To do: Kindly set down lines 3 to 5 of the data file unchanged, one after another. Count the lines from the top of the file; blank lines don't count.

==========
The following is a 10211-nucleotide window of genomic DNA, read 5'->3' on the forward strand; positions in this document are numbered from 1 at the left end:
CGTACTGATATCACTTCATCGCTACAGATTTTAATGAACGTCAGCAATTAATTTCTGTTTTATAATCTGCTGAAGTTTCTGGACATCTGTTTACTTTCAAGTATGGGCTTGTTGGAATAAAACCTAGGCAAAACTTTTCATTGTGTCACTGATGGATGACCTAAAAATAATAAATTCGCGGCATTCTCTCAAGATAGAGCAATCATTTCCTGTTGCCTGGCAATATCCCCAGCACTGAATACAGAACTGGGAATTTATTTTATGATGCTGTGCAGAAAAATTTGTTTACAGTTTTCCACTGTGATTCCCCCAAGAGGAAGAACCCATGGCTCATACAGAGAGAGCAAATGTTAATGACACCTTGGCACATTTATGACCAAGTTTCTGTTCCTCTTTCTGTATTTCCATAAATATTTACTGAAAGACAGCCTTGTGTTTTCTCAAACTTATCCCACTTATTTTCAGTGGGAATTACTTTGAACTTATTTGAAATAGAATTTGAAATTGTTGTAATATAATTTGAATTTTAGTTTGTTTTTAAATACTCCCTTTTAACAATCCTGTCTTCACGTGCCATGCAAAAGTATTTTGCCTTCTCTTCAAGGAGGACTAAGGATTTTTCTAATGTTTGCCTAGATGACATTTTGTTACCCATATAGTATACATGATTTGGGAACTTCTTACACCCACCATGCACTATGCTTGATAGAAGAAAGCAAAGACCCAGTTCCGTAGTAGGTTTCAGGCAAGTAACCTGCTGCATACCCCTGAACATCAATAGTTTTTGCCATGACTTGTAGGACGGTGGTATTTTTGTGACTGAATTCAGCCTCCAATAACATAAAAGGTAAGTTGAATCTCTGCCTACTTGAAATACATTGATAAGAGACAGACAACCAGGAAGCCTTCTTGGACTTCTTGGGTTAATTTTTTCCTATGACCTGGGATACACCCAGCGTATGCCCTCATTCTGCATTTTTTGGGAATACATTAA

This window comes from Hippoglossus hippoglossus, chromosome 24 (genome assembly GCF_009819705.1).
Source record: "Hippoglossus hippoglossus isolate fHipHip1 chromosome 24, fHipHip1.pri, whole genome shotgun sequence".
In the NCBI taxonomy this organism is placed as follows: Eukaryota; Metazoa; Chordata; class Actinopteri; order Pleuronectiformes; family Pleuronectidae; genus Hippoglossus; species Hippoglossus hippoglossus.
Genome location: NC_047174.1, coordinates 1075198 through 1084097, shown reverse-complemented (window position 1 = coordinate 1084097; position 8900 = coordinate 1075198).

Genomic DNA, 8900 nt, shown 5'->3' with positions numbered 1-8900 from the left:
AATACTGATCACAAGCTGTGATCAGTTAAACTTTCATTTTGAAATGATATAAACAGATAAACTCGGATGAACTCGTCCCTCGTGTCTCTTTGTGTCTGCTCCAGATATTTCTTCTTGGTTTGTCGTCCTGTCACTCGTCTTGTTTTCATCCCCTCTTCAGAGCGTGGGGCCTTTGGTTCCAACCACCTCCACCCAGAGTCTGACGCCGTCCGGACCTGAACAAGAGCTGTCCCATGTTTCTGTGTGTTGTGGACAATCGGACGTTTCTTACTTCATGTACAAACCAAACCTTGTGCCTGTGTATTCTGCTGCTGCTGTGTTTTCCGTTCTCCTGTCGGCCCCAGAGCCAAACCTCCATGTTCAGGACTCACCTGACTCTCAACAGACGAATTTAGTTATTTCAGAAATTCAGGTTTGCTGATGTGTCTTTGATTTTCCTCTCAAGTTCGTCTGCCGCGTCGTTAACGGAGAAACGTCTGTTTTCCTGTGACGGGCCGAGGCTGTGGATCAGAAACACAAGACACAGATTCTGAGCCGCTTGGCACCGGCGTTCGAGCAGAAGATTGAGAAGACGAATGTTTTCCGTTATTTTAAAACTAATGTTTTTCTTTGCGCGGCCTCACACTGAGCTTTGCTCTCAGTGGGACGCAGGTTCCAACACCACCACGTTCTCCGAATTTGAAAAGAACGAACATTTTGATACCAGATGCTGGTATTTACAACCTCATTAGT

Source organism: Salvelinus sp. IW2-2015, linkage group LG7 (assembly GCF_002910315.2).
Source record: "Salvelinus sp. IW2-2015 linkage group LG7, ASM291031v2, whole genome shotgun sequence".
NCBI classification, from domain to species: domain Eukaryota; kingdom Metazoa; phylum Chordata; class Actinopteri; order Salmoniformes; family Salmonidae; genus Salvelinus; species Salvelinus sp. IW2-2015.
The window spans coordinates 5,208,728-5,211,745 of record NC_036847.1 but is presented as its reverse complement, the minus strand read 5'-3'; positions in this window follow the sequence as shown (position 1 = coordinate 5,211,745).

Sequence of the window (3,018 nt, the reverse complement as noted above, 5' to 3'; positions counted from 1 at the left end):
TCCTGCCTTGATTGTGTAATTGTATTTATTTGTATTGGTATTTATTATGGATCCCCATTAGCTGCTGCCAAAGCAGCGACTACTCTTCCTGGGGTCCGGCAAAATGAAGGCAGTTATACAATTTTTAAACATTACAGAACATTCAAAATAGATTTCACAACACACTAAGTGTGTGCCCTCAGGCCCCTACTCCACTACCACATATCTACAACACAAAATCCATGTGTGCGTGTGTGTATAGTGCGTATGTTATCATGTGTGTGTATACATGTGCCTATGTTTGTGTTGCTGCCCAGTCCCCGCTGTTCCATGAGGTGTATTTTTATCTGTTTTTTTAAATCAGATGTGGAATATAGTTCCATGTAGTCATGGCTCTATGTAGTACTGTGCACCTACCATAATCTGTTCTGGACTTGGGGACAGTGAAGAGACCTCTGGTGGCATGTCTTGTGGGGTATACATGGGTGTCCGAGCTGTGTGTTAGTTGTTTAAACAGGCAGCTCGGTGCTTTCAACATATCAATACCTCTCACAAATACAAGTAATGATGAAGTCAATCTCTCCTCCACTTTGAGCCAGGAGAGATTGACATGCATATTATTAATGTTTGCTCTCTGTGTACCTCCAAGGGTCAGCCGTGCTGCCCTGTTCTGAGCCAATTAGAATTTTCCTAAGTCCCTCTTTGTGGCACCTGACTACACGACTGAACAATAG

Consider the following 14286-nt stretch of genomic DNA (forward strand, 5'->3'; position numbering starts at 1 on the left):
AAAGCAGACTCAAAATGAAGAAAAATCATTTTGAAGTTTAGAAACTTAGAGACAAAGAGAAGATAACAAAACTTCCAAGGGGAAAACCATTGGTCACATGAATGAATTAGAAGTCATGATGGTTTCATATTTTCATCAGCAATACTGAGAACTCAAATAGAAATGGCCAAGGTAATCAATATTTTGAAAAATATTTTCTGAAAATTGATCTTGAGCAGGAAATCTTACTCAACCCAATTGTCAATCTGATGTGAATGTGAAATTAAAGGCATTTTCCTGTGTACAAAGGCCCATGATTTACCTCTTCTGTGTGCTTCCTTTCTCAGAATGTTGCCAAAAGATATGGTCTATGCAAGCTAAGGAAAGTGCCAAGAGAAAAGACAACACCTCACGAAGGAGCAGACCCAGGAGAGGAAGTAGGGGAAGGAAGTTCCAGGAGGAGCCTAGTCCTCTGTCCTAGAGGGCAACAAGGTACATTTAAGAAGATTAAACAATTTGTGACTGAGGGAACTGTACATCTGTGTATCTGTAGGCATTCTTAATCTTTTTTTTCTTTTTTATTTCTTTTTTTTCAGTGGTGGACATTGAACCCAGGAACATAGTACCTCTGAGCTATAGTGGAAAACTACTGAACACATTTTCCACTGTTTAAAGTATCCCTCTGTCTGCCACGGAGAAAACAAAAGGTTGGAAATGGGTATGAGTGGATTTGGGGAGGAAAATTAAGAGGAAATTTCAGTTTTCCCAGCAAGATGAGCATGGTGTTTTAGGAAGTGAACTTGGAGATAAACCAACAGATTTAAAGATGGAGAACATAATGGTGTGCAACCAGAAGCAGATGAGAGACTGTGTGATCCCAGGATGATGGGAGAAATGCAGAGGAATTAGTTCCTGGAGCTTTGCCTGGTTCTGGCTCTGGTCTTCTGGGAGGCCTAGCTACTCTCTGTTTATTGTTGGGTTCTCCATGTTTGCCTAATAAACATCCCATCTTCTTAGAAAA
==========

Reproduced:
This window comes from Hippoglossus hippoglossus, chromosome 24 (genome assembly GCF_009819705.1).
Source record: "Hippoglossus hippoglossus isolate fHipHip1 chromosome 24, fHipHip1.pri, whole genome shotgun sequence".
In the NCBI taxonomy this organism is placed as follows: Eukaryota; Metazoa; Chordata; class Actinopteri; order Pleuronectiformes; family Pleuronectidae; genus Hippoglossus; species Hippoglossus hippoglossus.